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Sammich’s best advertisement is its consistently-full patio. All the smoke and joie de vivre spilling out of the 695 square-foot restaurant, into its East Burnside parking lot, was part of the reason chef Alexa Numkena-Anderson, a cook with years of experience in fine dining, ditched that scene.
“The restaurant’s the size of my apartment, but we make really awesome food,” she says. “And I don’t just plate it, send it out, and never hear anything about it again. I like being able to move around, give people’s dogs treats, have people ask me questions about the smoker. It’s really fun.”
Eater sat down with Numkena-Anderson and owner Melissa “Mel” McMillan to talk through their favorite spots to eat beyond Sammich’s bustling patio. This interview has been edited and condensed for clarity.
Eater: Mel, I read you coach boy’s baseball.
Mel McMillan: I’ve coached probably 400 boys, and I’ll tell you that 389 of them, put in the wrong situation, will do the right thing. That means they’re not gonna let people get bullied, they’re gonna believe that a woman deserves everything a man does. They’re certainly gonna protect the gay population. That’s super important to me. Part of the assignment when Alexa and I got together was to always be mentoring somebody.
Alexa Numkena-Anderson: Somebody new to the industry. I was a little afraid of that. Now I enjoy it. [Mel’s] helped teach me how to communicate with them. “How do I manage a young man who hasn’t done this before?” Restaurants can be intense, so I try to be delicate.
MM: The Porkstrami (house-brined and smoked pork loin, cabbage-arugula slaw, provolone, and jalapenos) is Alexa’s creation. I’ve never given up a spot on the menu; she got it. I spent a long time cooking here, but Alexa’s better at it. That’s okay, everybody’s always gonna be better than you at something. I’m better at selling shit and paying the bills, so build a team and put everyone where they’re in their best spot.
After a day of work, do you wanna go home or do you wanna go out?
ANA: The other day, we went to República. It’s food for the soul. It reminds me of being at home, my stepmom, being a teenager again. The bread, the tortas, the cheese, the tortillas, all of it. There’s a lot of love in it, so it makes me feel taken care of – by family.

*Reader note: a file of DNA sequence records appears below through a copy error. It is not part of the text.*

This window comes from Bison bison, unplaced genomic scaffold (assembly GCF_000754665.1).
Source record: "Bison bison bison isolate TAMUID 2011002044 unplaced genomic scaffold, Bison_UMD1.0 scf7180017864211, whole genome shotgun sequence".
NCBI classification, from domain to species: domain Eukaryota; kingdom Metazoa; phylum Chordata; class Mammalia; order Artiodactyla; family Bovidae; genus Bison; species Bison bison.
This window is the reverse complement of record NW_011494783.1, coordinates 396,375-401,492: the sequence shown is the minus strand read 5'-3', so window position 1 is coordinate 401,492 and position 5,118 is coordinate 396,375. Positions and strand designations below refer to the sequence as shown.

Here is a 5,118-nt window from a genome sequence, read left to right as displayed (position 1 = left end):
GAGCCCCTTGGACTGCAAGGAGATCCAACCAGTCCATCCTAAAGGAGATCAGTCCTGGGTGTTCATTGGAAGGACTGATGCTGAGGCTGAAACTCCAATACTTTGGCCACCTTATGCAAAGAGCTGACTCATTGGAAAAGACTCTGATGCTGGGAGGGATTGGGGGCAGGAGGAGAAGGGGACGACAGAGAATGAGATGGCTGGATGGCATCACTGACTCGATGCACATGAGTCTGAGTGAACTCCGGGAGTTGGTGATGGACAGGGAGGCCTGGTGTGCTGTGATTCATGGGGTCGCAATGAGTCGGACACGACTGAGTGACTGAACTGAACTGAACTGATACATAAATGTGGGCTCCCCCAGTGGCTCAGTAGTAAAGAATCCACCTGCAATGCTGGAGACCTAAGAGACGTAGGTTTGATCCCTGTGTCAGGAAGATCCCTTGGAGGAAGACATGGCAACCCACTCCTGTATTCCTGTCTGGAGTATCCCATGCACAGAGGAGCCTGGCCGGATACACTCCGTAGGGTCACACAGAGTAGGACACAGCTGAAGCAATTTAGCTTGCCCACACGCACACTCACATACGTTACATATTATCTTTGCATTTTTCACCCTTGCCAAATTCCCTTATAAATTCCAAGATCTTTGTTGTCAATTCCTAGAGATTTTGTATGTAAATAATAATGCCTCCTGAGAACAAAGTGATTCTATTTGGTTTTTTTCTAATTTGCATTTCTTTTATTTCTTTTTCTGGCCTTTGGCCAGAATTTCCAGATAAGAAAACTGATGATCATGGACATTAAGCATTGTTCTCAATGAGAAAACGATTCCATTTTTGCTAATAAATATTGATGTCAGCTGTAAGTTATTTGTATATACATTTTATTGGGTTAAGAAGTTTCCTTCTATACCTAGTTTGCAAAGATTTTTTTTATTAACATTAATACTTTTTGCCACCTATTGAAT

That’s the Ratatouille moment.
MM: My wife cooks at home. She’ll joke that I’m a chef but I don’t really cook, and I don’t. I’m really good at cooking the kids’ food.
You’re a dino nugget queen?
MM: Yeah! But she’s the New York Times recipe gal and every one turns out so good. PDX Sliders is definitely my kids’ favorite spot. I do the bacon cheeseburger with American cheese and caramelized onion. We go to Holler a lot because their drumstick is so fucking good and they have video games. We spent $20 to beat Ninja Turtles — our hands were so sweaty.
If you’re taking your wife out, and you’ve got someone to take care of the kids, that changes where you’re going, right?
MM: The other day we went to Milk Glass Mrkt and got the pop-tart, then we went to Tulip Shop Tavern and got the burger. Another day we went to Ripe Cooperative and had food, then went to Kachka and had more — I just spent my whole day at women-owned businesses and was so pumped.
Do either of you have a sweet tooth?
ANA: Have you guys had Berlu? Those pandan buns are so good, and the mango roll cake. Everything is dairy and gluten free. All the textures and flavors are so amazing.
MM: I’m a Ripe Cooperative slut. I’m obsessed. The peanut hot fudge frozen custard, my wife and I got into a fight about it. It was in the freezer, and it was late, and I ate the rest of it. She was like, “You didn’t tell me!?” We also fight about the birthday cake ice cream at Salt & Straw. So we’ll order three pints on Doordash.
Do you have any other delivery staples?
MM: The bao burger from Toki, and a lot of chicken from Hat Yai.
I love Hat Yai. A saucy piece of bread? It’s the best thing you can ever eat.
MM: The wetter the better.
ANA: We’ll just eat bread scraps and soak it in the beef juice here. The perfect snack.
Do you have any friends in the industry that you wanna shout out?
ANA: I really love Quaintrelle. My friend Jamie [Wilcox] is the chef de cuisine there — one of the most talented cooks in the city, really good at fermenting and sauces. She took me on an urban scavenger hunt and pulled green garlic, bay leaves, and microgreens from the ground. She’d be like, “Here, try this.”
MM: If you watch Sam Smith [of Sweedeedee]’s personal Instagram, he goes around to all these places where people do amazing things that don’t get written about. He and I have had this conversation so many times.
Mel, you’re from Chicago, so, you know, we gotta talk pizza.
MM: Red Sauce Pizza, hands down. Bridge City Pizza, it’s tavern-style. Dove Vivi, that’s where my wife and I fell in love. Have you had a chocolate chip cookie at Dove Vivi?
MM: Do that.